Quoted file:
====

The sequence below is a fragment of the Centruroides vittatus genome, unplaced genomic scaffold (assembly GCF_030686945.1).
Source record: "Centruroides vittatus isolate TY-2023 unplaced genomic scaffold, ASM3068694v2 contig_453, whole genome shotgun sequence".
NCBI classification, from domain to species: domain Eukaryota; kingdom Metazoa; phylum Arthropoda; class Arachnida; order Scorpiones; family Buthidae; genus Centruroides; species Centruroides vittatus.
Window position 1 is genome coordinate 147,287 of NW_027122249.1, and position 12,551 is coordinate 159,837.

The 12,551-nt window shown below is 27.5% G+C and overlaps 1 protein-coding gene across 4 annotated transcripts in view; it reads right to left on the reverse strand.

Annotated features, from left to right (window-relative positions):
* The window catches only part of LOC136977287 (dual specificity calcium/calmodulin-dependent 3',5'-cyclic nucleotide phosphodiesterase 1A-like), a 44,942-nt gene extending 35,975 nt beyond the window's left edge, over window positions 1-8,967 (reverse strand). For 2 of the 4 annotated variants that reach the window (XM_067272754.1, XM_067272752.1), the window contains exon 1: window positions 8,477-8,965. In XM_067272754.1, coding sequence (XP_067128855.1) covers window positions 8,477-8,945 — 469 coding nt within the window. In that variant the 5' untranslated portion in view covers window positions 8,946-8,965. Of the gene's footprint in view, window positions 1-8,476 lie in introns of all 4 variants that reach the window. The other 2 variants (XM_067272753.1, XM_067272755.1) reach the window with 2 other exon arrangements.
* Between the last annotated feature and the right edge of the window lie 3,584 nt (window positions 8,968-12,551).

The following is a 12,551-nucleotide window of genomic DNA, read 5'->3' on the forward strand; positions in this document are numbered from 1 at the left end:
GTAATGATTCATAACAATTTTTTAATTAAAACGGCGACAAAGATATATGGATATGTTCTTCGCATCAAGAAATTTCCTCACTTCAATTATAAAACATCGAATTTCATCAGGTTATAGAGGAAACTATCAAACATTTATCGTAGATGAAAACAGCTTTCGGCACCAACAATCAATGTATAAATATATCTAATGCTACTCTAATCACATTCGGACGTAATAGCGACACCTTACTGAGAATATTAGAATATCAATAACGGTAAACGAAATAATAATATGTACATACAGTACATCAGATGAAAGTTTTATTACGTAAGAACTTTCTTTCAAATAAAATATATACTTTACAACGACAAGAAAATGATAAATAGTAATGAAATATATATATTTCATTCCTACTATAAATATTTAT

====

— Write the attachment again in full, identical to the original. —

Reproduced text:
The sequence below is a fragment of the Centruroides vittatus genome, unplaced genomic scaffold (assembly GCF_030686945.1).
Source record: "Centruroides vittatus isolate TY-2023 unplaced genomic scaffold, ASM3068694v2 contig_453, whole genome shotgun sequence".
NCBI classification, from domain to species: domain Eukaryota; kingdom Metazoa; phylum Arthropoda; class Arachnida; order Scorpiones; family Buthidae; genus Centruroides; species Centruroides vittatus.
Window position 1 is genome coordinate 147,287 of NW_027122249.1, and position 12,551 is coordinate 159,837.

The 12,551-nt window shown below is 27.5% G+C and overlaps 1 protein-coding gene across 4 annotated transcripts in view; it reads right to left on the reverse strand.

Annotated features, from left to right (window-relative positions):
* The window catches only part of LOC136977287 (dual specificity calcium/calmodulin-dependent 3',5'-cyclic nucleotide phosphodiesterase 1A-like), a 44,942-nt gene extending 35,975 nt beyond the window's left edge, over window positions 1-8,967 (reverse strand). For 2 of the 4 annotated variants that reach the window (XM_067272754.1, XM_067272752.1), the window contains exon 1: window positions 8,477-8,965. In XM_067272754.1, coding sequence (XP_067128855.1) covers window positions 8,477-8,945 — 469 coding nt within the window. In that variant the 5' untranslated portion in view covers window positions 8,946-8,965. Of the gene's footprint in view, window positions 1-8,476 lie in introns of all 4 variants that reach the window. The other 2 variants (XM_067272753.1, XM_067272755.1) reach the window with 2 other exon arrangements.
* Between the last annotated feature and the right edge of the window lie 3,584 nt (window positions 8,968-12,551).

The following is a 12,551-nucleotide window of genomic DNA, read 5'->3' on the forward strand; positions in this document are numbered from 1 at the left end:
GTAATGATTCATAACAATTTTTTAATTAAAACGGCGACAAAGATATATGGATATGTTCTTCGCATCAAGAAATTTCCTCACTTCAATTATAAAACATCGAATTTCATCAGGTTATAGAGGAAACTATCAAACATTTATCGTAGATGAAAACAGCTTTCGGCACCAACAATCAATGTATAAATATATCTAATGCTACTCTAATCACATTCGGACGTAATAGCGACACCTTACTGAGAATATTAGAATATCAATAACGGTAAACGAAATAATAATATGTACATACAGTACATCAGATGAAAGTTTTATTACGTAAGAACTTTCTTTCAAATAAAATATATACTTTACAACGACAAGAAAATGATAAATAGTAATGAAATATATATATTTCATTCCTACTATAAATATTTAT